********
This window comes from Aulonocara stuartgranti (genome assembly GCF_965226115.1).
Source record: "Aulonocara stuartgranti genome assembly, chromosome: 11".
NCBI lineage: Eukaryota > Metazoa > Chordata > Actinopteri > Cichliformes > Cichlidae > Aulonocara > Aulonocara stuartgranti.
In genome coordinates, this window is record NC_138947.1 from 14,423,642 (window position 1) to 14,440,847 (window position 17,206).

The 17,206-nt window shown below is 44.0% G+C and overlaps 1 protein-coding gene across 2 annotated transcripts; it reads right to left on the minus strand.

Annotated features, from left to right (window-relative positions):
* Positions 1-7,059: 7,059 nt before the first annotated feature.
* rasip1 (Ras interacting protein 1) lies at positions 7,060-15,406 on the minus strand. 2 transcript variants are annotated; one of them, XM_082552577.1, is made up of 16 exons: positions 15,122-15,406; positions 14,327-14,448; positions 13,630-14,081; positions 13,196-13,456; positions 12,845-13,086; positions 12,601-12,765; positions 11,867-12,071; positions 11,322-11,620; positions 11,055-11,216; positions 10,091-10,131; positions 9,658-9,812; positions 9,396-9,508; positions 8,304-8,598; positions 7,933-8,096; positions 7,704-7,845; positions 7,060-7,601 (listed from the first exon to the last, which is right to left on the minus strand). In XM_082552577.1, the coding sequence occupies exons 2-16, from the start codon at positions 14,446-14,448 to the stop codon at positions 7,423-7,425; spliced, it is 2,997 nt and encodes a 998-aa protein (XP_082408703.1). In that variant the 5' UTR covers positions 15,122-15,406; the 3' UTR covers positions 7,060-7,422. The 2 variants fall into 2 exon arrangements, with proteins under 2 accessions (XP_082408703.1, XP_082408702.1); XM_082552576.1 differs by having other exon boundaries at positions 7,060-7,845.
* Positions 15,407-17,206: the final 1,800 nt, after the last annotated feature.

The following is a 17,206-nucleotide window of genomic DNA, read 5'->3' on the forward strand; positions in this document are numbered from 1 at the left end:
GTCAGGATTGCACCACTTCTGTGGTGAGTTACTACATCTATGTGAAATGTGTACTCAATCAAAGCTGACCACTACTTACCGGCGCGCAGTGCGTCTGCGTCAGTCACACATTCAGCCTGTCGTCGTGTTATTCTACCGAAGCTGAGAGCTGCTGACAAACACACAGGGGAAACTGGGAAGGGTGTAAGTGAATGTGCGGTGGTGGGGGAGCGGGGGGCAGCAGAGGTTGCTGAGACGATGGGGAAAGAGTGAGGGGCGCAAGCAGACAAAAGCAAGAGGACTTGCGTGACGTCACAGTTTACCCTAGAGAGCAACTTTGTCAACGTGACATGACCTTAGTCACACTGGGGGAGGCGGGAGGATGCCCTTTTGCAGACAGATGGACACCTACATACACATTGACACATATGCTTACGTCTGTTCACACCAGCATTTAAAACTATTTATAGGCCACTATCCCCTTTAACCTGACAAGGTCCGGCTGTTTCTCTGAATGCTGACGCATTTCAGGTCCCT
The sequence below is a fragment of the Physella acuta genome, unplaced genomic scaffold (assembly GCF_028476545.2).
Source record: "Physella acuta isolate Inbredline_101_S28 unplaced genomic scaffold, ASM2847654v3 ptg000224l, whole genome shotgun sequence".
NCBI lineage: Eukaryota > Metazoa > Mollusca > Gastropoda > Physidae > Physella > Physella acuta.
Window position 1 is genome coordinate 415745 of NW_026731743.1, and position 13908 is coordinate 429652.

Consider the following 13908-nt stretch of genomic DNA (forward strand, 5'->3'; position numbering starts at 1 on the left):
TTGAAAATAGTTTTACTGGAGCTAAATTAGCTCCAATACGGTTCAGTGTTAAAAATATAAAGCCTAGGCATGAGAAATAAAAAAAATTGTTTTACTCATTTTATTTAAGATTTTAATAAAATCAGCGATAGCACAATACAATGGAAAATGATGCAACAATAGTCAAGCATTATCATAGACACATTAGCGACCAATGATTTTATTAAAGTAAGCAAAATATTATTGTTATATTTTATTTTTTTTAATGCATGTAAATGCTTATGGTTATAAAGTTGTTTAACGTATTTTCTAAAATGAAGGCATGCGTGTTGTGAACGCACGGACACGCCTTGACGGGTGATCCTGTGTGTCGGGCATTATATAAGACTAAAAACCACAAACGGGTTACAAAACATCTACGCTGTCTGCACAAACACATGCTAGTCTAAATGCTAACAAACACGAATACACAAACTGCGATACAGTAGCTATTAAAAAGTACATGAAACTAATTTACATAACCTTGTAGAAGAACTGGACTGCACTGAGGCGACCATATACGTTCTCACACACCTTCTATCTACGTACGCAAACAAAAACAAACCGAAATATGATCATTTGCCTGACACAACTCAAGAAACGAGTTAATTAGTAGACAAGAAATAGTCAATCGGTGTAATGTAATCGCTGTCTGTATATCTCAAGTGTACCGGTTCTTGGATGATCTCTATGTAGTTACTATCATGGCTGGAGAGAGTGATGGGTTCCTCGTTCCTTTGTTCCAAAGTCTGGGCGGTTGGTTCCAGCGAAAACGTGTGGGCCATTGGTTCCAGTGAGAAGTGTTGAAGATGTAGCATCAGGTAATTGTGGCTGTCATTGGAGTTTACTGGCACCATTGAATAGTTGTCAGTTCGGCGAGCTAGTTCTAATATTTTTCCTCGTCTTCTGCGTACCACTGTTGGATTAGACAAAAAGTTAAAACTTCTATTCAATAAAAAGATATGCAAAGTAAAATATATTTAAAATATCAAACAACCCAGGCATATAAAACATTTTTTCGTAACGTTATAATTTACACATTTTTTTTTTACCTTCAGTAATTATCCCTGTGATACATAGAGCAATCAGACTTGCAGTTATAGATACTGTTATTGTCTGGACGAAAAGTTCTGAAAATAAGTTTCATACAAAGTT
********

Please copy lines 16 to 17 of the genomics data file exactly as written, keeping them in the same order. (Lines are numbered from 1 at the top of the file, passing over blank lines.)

Consider the following 13908-nt stretch of genomic DNA (forward strand, 5'->3'; position numbering starts at 1 on the left):
TTGAAAATAGTTTTACTGGAGCTAAATTAGCTCCAATACGGTTCAGTGTTAAAAATATAAAGCCTAGGCATGAGAAATAAAAAAAATTGTTTTACTCATTTTATTTAAGATTTTAATAAAATCAGCGATAGCACAATACAATGGAAAATGATGCAACAATAGTCAAGCATTATCATAGACACATTAGCGACCAATGATTTTATTAAAGTAAGCAAAATATTATTGTTATATTTTATTTTTTTTAATGCATGTAAATGCTTATGGTTATAAAGTTGTTTAACGTATTTTCTAAAATGAAGGCATGCGTGTTGTGAACGCACGGACACGCCTTGACGGGTGATCCTGTGTGTCGGGCATTATATAAGACTAAAAACCACAAACGGGTTACAAAACATCTACGCTGTCTGCACAAACACATGCTAGTCTAAATGCTAACAAACACGAATACACAAACTGCGATACAGTAGCTATTAAAAAGTACATGAAACTAATTTACATAACCTTGTAGAAGAACTGGACTGCACTGAGGCGACCATATACGTTCTCACACACCTTCTATCTACGTACGCAAACAAAAACAAACCGAAATATGATCATTTGCCTGACACAACTCAAGAAACGAGTTAATTAGTAGACAAGAAATAGTCAATCGGTGTAATGTAATCGCTGTCTGTATATCTCAAGTGTACCGGTTCTTGGATGATCTCTATGTAGTTACTATCATGGCTGGAGAGAGTGATGGGTTCCTCGTTCCTTTGTTCCAAAGTCTGGGCGGTTGGTTCCAGCGAAAACGTGTGGGCCATTGGTTCCAGTGAGAAGTGTTGAAGATGTAGCATCAGGTAATTGTGGCTGTCATTGGAGTTTACTGGCACCATTGAATAGTTGTCAGTTCGGCGAGCTAGTTCTAATATTTTTCCTCGTCTTCTGCGTACCACTGTTGGATTAGACAAAAAGTTAAAACTTCTATTCAATAAAAAGATATGCAAAGTAAAATATATTTAAAATATCAAACAACCCAGGCATATAAAACATTTTTTCGTAACGTTATAATTTACACATTTTTTTTTTACCTTCAGTAATTATCCCTGTGATACATAGAGCAATCAGACTTGCAGTTATAGATACTGTTATTGTCTGGACGAAAAGTTCTGAAAATAAGTTTCATACAAAGTT